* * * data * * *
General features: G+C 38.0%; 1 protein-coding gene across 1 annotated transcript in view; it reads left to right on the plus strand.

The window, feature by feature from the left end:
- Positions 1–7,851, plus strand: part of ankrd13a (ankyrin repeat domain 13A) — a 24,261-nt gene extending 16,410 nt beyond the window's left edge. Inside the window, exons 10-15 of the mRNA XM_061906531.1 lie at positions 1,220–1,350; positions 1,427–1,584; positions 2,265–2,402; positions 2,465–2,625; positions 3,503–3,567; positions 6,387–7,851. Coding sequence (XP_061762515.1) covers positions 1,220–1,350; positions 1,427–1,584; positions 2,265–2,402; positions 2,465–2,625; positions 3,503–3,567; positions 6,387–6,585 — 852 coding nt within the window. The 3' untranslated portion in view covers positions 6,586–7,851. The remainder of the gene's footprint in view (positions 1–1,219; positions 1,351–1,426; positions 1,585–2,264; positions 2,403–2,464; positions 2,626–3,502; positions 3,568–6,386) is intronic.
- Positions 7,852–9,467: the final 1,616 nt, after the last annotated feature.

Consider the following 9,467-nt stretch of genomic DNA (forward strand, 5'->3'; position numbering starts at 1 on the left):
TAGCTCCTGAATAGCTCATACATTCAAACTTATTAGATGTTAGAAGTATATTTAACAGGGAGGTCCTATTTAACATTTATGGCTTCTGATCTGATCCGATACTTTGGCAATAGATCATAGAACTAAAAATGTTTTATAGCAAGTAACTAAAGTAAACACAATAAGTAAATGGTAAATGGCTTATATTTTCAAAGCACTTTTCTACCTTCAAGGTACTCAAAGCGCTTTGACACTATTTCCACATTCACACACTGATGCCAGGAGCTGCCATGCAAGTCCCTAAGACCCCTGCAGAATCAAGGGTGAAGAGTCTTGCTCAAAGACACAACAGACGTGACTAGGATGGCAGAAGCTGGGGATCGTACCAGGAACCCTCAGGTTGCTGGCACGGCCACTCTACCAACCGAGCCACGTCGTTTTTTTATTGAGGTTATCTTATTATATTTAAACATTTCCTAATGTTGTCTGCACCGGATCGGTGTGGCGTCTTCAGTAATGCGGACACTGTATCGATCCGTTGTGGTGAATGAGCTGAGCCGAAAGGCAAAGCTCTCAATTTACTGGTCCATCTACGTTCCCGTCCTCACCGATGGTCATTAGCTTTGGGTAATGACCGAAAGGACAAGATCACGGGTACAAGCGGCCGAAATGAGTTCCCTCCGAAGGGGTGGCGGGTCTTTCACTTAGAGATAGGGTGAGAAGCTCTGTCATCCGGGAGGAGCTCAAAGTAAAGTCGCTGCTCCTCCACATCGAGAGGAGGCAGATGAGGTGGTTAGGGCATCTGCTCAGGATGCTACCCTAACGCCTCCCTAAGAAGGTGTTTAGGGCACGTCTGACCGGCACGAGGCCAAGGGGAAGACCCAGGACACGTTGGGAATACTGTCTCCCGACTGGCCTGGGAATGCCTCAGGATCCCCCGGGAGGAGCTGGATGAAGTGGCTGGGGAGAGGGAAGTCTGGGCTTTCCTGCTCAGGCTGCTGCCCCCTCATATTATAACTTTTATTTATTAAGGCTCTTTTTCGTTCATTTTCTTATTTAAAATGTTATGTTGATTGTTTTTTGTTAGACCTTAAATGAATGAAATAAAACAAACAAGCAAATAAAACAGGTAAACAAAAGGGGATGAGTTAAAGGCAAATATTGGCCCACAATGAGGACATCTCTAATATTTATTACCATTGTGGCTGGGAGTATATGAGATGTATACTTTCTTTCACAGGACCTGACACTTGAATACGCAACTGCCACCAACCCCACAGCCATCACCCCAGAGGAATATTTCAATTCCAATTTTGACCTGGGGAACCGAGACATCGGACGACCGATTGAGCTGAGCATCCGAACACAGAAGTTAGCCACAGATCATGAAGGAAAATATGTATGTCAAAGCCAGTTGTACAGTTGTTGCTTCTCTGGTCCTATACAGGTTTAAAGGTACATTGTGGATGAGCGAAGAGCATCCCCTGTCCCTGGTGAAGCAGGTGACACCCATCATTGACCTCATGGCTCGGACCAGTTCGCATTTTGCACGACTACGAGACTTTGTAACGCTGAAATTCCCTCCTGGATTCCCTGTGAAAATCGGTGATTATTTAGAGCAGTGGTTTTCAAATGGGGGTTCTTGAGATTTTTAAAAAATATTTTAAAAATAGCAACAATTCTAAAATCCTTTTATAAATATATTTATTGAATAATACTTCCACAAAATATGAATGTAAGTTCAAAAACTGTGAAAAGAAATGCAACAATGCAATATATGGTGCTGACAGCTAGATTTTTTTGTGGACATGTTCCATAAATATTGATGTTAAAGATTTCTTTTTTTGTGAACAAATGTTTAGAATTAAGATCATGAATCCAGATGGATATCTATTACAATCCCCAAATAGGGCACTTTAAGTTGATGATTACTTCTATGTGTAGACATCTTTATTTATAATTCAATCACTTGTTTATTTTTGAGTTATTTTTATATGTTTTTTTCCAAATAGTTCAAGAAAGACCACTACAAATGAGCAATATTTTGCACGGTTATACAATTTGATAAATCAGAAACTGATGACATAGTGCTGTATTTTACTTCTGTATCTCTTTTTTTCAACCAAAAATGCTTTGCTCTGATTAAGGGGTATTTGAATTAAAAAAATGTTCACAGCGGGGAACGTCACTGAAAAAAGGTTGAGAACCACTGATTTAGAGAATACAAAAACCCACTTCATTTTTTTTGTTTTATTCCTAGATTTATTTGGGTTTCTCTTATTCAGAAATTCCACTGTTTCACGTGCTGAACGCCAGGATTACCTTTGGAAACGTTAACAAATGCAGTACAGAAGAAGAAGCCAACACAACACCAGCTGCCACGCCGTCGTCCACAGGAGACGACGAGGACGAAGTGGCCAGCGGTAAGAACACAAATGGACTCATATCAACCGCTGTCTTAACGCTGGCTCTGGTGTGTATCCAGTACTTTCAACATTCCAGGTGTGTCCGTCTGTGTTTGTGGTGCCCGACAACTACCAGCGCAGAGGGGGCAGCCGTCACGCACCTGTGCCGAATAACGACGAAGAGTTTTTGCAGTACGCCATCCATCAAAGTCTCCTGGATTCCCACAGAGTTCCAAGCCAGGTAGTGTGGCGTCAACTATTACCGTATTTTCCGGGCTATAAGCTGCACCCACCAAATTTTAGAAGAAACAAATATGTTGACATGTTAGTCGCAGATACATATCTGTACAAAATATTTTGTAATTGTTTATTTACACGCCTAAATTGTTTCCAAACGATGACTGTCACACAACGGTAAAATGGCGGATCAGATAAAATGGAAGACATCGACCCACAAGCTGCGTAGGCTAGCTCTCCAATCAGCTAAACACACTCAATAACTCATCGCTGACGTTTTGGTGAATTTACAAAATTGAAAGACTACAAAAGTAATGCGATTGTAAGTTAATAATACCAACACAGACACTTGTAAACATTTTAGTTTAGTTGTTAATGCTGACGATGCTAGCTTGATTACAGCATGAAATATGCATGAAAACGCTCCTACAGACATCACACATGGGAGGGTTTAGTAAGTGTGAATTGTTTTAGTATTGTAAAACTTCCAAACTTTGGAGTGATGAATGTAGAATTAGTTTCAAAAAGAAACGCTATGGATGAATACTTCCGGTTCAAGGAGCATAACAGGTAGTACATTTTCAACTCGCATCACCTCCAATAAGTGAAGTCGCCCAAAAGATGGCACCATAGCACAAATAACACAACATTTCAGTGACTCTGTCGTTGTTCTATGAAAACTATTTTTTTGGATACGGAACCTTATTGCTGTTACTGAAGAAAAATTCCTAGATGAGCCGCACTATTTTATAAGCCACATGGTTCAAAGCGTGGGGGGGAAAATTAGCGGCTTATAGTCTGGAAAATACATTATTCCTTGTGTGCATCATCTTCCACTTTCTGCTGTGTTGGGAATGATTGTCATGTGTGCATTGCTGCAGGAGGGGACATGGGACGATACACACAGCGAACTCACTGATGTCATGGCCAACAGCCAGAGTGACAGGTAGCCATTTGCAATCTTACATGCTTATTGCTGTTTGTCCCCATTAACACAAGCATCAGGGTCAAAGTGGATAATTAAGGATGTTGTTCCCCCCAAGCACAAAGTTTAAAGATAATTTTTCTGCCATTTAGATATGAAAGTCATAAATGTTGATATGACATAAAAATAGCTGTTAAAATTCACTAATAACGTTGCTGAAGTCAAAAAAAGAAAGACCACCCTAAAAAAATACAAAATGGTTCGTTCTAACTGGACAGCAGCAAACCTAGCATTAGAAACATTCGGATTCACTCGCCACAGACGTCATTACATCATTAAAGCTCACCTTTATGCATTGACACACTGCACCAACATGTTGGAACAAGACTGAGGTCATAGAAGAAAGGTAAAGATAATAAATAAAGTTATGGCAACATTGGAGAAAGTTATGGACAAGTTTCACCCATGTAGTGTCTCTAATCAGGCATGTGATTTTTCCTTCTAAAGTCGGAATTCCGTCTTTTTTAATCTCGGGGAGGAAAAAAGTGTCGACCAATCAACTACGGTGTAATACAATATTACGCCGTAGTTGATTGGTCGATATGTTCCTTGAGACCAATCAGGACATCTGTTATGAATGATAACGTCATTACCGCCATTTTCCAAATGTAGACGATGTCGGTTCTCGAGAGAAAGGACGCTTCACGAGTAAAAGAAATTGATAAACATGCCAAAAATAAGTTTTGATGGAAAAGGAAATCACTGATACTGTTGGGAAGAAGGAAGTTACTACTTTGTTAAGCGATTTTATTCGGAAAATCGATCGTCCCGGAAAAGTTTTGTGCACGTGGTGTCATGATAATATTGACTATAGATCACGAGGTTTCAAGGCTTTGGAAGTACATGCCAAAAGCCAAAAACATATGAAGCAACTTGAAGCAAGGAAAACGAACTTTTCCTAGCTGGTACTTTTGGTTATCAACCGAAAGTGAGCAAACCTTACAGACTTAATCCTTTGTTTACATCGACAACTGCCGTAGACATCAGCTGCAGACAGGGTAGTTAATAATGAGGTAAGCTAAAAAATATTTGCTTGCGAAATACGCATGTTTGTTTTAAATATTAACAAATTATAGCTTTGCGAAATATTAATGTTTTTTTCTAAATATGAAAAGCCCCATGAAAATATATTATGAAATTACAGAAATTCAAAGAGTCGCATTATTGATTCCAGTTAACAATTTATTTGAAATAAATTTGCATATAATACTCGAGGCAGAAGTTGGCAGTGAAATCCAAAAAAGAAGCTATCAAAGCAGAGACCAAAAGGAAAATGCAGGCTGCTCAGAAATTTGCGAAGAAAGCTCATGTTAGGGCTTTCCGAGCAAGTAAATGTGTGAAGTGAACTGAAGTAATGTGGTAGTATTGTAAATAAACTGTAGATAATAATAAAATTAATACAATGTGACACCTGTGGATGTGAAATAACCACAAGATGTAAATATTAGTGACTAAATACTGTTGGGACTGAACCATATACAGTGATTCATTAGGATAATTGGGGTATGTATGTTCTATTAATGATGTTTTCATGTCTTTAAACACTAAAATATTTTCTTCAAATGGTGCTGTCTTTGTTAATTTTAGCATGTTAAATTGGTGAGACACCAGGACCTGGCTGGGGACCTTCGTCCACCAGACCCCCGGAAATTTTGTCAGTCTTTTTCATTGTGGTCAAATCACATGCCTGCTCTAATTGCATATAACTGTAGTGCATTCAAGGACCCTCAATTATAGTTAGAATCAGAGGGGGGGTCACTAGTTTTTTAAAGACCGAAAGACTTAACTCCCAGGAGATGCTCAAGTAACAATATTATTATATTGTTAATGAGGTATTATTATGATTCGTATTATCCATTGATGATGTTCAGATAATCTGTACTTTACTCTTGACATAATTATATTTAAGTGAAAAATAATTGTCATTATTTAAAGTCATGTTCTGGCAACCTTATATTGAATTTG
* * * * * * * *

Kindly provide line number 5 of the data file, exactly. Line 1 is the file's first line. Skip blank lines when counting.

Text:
Consider the following 9,467-nt stretch of genomic DNA (forward strand, 5'->3'; position numbering starts at 1 on the left):